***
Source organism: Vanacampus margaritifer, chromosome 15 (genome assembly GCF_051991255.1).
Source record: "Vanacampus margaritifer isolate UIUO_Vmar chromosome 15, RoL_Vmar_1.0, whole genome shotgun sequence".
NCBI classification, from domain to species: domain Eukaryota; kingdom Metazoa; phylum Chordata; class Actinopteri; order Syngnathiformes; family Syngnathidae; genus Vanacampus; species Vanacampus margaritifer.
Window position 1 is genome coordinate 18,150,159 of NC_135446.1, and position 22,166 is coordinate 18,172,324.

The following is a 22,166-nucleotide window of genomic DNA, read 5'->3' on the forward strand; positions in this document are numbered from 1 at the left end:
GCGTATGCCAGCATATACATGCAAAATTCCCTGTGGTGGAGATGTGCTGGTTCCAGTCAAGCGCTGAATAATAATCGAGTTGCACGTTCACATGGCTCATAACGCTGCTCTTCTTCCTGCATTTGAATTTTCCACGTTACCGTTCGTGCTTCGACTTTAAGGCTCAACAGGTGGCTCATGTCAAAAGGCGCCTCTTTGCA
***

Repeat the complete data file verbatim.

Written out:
Source organism: Vanacampus margaritifer, chromosome 15 (genome assembly GCF_051991255.1).
Source record: "Vanacampus margaritifer isolate UIUO_Vmar chromosome 15, RoL_Vmar_1.0, whole genome shotgun sequence".
NCBI classification, from domain to species: domain Eukaryota; kingdom Metazoa; phylum Chordata; class Actinopteri; order Syngnathiformes; family Syngnathidae; genus Vanacampus; species Vanacampus margaritifer.
Window position 1 is genome coordinate 18,150,159 of NC_135446.1, and position 22,166 is coordinate 18,172,324.

The following is a 22,166-nucleotide window of genomic DNA, read 5'->3' on the forward strand; positions in this document are numbered from 1 at the left end:
GCGTATGCCAGCATATACATGCAAAATTCCCTGTGGTGGAGATGTGCTGGTTCCAGTCAAGCGCTGAATAATAATCGAGTTGCACGTTCACATGGCTCATAACGCTGCTCTTCTTCCTGCATTTGAATTTTCCACGTTACCGTTCGTGCTTCGACTTTAAGGCTCAACAGGTGGCTCATGTCAAAAGGCGCCTCTTTGCA